Number 10

Safety first, y’all!

GitHub Pages, those slick landing pages the code-hosting company lets you create for your latest and greatest projects, are moving to a new top-level domain. They will now live at

“Why?!” you shriek in mock horror, realizing this isn’t that big a deal but still wanting to create a stir among your friends over brunch.

The short answer is “security.”

The long answer, from the GitHub blog, is, “This is a security measure aimed at removing potential vectors for cross domain attacks targeting the main session as well as vectors for phishing attacks relying on the presence of the ‘’ domain to build a false sense of trust in malicious websites. … From this point on, any website hosted under the domain may be assumed to be an official GitHub product or service.”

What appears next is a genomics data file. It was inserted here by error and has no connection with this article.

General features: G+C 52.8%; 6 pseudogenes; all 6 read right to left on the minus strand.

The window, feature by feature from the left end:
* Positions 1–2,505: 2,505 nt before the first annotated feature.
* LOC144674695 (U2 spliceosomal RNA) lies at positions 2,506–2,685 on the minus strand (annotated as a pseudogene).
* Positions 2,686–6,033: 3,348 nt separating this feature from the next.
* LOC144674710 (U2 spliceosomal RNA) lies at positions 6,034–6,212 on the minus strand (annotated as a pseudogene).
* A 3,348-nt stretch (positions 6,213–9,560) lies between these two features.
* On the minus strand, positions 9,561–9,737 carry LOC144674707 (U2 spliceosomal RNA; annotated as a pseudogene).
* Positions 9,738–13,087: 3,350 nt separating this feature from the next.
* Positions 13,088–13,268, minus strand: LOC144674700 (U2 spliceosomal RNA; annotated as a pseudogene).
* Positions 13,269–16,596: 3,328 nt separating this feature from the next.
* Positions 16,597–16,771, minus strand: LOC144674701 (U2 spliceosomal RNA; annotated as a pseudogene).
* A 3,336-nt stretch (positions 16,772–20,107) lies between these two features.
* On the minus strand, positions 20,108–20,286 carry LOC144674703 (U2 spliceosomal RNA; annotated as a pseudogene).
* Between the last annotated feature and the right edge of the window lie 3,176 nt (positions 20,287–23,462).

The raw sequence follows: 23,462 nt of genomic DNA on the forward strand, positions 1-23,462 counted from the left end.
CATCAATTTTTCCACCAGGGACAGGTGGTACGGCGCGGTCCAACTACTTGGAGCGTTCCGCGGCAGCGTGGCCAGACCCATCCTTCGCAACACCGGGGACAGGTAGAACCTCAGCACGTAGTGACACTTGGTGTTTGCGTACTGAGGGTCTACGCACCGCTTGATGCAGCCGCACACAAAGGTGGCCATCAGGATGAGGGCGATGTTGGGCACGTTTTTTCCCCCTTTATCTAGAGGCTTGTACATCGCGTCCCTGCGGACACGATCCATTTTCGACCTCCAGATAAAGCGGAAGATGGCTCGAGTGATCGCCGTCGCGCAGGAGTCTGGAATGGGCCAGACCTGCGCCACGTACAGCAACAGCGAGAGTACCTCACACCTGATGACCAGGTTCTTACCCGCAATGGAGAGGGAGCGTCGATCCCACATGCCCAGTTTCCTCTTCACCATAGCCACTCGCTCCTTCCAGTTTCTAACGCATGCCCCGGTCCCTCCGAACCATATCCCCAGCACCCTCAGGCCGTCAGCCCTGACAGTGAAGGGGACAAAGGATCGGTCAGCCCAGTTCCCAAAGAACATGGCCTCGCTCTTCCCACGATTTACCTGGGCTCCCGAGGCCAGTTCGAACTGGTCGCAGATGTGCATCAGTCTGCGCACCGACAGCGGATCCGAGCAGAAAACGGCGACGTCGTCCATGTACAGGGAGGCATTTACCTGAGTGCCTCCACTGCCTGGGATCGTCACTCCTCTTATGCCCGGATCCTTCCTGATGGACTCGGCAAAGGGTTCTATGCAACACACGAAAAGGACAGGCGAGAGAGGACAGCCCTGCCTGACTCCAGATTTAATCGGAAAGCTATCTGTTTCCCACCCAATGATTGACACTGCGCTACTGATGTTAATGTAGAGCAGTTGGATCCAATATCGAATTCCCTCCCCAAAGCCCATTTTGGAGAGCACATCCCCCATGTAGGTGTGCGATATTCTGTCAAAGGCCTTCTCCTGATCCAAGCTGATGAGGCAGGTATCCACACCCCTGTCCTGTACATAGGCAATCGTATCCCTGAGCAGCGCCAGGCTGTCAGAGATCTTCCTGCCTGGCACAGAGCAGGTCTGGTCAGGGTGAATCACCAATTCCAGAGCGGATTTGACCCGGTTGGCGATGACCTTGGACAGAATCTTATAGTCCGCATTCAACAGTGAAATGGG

From VentureBeat
Customers don’t just get irritated when you screw up cross-channel personalization. They jump ship. Find out how to save your bacon on this free research-based webinar with Insight’s Andrew Jones.

If your GitHub Page has a custom URL, you can go back to your brunch; you have nothing to worry about and no steps to take to ensure the survival of your Page to the seventh generation.

If you do not have a custom URL, you still don’t really have anything to worry about, as GitHub will be taking care of automatic redirects from to for the foreseeable future.

Also not changed: The Pages IP address.

You may not resume your regularly scheduled brunching. Or whatever it is you’re doing right now. (For us, it’s Cinnabon-flavored coffee in a toasty warm bed with a small but lovable dog. Getting out of bed on the weekend is for suckers.)